Abstract: Many modern image toys (dolls, toy animals) have mechanisms for reproducing sounds and movements, i.e. possess an intrinsic activity. Our study focused on the type of impact the activity of toys has on the play activity of the child. This experimental study included fixed-video observation and comparison of 90 children (2-3 and 4-6 years old) playing with active toys and ordinary toys. We recorded the emotions of the children, the nature and duration of the play actions and the role of speech. Observations showed that toddlers’ play with active toys was reduced to manipulations. In this age group, the child's play activity was blocked by the active mechanism of the toy. However the 4-6 year old children were able to overcome the toy mechanisms and include them in play stories. Nevertheless, the duration of play with ordinary toys was higher in both groups, the plots more varied, the role of speech richer, and children used more additional objects. This study has shown that toys with an inbuilt function inhibit child`s speech and play activity - the main base for their mental and emotional development and health.
Key words: play; children; toys; emotional wellbeing; mental health; activity; speech development; play stories
Title: The Attractiveness of the Children’s Playground – An Attempt of Empirical Research
Authors: Kotliar I.,Sokolova M.
Affiliations: 1 Moscow State University of Psychology and Education
2 Dubna International University for Nature, Society and Man
Abstract: Today people need live, safe and healthy cities. We investigated how a megalopolis meets children`s needs in play, movement and communication. We evaluated a new method which helps to analyze the quality of the playground environment, and opportunities for the psychological and physical health and development of children.
Data was collected in 2013 through 367 structured observations for two months on 16 public playgrounds in the center of Moscow. 30% preschool children and only 11% schoolchildren visited the play areas. They spent little time outdoors.
Analysis of activities of children on the playground showed that they are more likely to use the objects directly, manipulate them and repeat actions (73%) than interact or transform (27%). Children quickly lost interest in objects and changed activities.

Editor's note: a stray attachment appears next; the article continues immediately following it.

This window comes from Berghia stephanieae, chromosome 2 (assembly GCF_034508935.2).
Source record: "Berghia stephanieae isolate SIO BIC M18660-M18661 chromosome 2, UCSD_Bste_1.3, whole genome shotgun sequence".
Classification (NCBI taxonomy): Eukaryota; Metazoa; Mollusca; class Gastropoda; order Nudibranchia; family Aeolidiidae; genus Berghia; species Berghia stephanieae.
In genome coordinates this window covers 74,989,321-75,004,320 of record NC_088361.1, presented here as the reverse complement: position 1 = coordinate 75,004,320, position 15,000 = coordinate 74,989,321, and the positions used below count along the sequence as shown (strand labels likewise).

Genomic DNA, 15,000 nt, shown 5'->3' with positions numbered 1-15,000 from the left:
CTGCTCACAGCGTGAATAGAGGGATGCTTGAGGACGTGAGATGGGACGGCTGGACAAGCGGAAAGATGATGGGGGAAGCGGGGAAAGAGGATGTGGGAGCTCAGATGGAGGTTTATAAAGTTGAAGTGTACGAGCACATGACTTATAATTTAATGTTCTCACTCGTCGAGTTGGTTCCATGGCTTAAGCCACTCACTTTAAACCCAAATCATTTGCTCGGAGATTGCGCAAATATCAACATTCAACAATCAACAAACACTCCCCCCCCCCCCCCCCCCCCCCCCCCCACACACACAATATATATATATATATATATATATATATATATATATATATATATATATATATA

Children were seldom involved in productive activities: play (15%), experimentation only 0.5% - leading activities in the child ontogenesis. This suggests that typical city playground objects do not meet the child`s needs by involving him/her in healthy activities and they need rethinking and transformation.
Key words: children, playground, attractiveness, method, play, psychological health, physical health, experimentation
Title: Making Children’s Play a Public Health Issue
Author: Dr. Ute Navidi
Affiliation: International Independent Expert and Consultant; International Play Association Regional Vice President (Europe); formerly Chief Executive of London Play
Abstract: Public health – “the science and art of preventing disease, prolonging life, and promoting health through the organised efforts of society” (Acheson, 1988) – is often measured by a collection of socio-economic indicators assessing health status, prevalence of disease, injury, unhealthy behaviours, morbidity and disability. These allow comparison and provide information to policy makers; financial, material and human resources are then allocated accordingly. Some areas which contribute to promoting and protecting public health may be difficult to measure and are often contentious.